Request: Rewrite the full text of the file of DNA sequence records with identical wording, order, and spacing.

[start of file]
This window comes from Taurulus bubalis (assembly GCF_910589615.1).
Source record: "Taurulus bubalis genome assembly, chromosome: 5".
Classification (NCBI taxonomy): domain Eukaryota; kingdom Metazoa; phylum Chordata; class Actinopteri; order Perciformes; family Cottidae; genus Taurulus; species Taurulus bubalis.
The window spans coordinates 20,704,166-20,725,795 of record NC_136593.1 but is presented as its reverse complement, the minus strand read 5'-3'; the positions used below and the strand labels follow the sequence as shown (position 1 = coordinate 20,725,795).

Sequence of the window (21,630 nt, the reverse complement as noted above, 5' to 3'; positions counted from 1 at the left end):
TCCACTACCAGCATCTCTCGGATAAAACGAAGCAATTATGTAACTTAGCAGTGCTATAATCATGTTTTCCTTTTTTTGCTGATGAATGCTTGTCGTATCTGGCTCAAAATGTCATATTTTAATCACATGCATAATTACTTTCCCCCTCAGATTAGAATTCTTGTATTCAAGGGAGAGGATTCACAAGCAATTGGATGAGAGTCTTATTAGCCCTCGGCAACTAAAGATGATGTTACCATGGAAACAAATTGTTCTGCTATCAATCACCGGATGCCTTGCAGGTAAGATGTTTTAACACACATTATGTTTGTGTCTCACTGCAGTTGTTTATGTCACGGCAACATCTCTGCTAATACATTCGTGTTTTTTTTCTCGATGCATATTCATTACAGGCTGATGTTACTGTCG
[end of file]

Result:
This window comes from Taurulus bubalis (assembly GCF_910589615.1).
Source record: "Taurulus bubalis genome assembly, chromosome: 5".
Classification (NCBI taxonomy): domain Eukaryota; kingdom Metazoa; phylum Chordata; class Actinopteri; order Perciformes; family Cottidae; genus Taurulus; species Taurulus bubalis.
The window spans coordinates 20,704,166-20,725,795 of record NC_136593.1 but is presented as its reverse complement, the minus strand read 5'-3'; the positions used below and the strand labels follow the sequence as shown (position 1 = coordinate 20,725,795).

Sequence of the window (21,630 nt, the reverse complement as noted above, 5' to 3'; positions counted from 1 at the left end):
TCCACTACCAGCATCTCTCGGATAAAACGAAGCAATTATGTAACTTAGCAGTGCTATAATCATGTTTTCCTTTTTTTGCTGATGAATGCTTGTCGTATCTGGCTCAAAATGTCATATTTTAATCACATGCATAATTACTTTCCCCCTCAGATTAGAATTCTTGTATTCAAGGGAGAGGATTCACAAGCAATTGGATGAGAGTCTTATTAGCCCTCGGCAACTAAAGATGATGTTACCATGGAAACAAATTGTTCTGCTATCAATCACCGGATGCCTTGCAGGTAAGATGTTTTAACACACATTATGTTTGTGTCTCACTGCAGTTGTTTATGTCACGGCAACATCTCTGCTAATACATTCGTGTTTTTTTTCTCGATGCATATTCATTACAGGCTGATGTTACTGTCG